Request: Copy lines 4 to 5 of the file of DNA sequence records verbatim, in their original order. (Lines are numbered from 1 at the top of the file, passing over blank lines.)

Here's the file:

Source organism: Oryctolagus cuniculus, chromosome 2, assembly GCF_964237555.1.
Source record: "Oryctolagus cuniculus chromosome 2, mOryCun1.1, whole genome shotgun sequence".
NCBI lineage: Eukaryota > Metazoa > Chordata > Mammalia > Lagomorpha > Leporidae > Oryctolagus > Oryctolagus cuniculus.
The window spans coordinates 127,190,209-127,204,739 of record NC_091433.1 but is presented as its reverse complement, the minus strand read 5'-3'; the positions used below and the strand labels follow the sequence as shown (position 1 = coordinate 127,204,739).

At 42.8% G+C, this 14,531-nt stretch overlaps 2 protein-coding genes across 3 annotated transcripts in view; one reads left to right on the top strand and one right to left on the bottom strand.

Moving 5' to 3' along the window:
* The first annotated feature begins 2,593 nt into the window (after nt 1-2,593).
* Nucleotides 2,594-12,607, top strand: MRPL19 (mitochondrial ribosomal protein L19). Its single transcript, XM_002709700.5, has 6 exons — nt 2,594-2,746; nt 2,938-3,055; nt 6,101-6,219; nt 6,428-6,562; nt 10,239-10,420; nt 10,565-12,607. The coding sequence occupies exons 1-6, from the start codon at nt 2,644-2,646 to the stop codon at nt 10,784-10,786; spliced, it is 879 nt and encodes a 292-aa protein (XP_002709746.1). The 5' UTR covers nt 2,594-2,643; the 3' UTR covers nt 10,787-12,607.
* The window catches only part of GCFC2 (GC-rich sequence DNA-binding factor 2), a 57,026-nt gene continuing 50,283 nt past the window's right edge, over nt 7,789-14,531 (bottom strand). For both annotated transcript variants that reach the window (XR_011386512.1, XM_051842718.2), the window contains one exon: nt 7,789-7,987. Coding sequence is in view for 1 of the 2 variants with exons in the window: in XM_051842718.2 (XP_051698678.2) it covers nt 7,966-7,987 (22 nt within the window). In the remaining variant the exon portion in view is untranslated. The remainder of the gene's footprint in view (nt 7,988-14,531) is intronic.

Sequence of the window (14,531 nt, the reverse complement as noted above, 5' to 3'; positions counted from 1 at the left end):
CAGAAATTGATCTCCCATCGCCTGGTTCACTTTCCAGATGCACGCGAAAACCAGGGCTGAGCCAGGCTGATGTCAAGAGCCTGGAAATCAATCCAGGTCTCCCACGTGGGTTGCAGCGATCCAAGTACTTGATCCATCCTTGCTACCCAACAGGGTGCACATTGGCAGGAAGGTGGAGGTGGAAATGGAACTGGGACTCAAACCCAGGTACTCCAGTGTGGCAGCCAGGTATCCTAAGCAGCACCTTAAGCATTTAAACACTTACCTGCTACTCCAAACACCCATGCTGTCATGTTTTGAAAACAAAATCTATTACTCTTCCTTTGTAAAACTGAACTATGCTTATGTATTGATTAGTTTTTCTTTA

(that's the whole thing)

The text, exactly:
The window spans coordinates 127,190,209-127,204,739 of record NC_091433.1 but is presented as its reverse complement, the minus strand read 5'-3'; the positions used below and the strand labels follow the sequence as shown (position 1 = coordinate 127,204,739).

At 42.8% G+C, this 14,531-nt stretch overlaps 2 protein-coding genes across 3 annotated transcripts in view; one reads left to right on the top strand and one right to left on the bottom strand.